If the number of visitors who read my recent post, ‘A simple(r) life…,’ is any indication of what much of society pursues, then this topic ranks up there with all things happiness-related. I believe that’s because a happy, simple life is a basic necessity many of us seek. However, we often get in our own way and make it complicated, instead. For example, if you’ve searched for happiness your entire life—in relationships, material goods, addictions, net worth—you’ve discovered it’s an illusion, a temporary fix. Why? Because true happiness manifests itself when we sow into others’ lives something of value, something that will last: our time. A simplicity known as kindness. It’s only then that we find fulfillment—contentment that arises from a humble heart. Good news: it’s an ongoing practice, not perfect. With that said, my pursuits for 2017 revolve around keeping it simple with the power of P: peace, patience, purpose and a more passionate prayer life.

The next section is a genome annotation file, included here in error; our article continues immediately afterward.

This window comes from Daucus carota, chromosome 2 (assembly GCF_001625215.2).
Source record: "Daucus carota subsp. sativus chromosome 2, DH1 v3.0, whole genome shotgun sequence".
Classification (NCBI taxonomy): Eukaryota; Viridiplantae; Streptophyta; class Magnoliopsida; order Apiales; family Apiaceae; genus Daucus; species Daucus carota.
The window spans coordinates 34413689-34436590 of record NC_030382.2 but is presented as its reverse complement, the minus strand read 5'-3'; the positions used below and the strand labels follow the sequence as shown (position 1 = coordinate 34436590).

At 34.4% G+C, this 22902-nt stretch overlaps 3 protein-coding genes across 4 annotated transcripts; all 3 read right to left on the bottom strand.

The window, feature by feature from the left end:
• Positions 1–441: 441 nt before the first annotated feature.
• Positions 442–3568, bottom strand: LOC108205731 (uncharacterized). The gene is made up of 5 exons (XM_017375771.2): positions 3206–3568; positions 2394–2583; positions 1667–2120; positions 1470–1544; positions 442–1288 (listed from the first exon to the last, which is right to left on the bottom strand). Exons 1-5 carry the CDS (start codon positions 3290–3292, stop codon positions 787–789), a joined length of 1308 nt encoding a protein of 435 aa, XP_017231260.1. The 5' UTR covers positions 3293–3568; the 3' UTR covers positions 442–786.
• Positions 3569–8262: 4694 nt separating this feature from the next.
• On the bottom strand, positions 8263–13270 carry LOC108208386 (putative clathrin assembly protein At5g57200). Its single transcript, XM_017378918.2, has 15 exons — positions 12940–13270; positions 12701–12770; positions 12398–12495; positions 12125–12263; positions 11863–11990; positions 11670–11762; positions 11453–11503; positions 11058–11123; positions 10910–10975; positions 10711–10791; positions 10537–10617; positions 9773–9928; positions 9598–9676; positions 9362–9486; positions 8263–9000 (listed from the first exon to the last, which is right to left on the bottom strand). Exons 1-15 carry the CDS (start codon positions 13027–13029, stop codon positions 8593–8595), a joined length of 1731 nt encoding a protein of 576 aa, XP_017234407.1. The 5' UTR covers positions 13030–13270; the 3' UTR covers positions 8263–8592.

What is your No. 1 goal for 2017?

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All things are possible

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possibilites

Miracles occur daily. From the sun rising to setting to opening our eyes each morning, we witness marvels on a day-to-day basis. Even the seed of hope we plant in our hearts—to bring about transformation in our lives and the lives of others—is a miracle waiting to happen. My post, Be the change, focuses on being what we want in order to manifest more of what we desire; i.e., if we covet more love, we must be more loving, etc. During the past four weeks, as I’ve bid adieu to my forties and jumped headlong into the fifties, I’ve engaged in a personal makeover of sorts. It entails reflection, prayer and specific assignments that challenge me daily. In the process, I’ve discovered forgiveness, healing and growth, as well as an understanding that, as we change, it’s possible to effect change around us. But this requires living with intention and being true to ourselves. Always.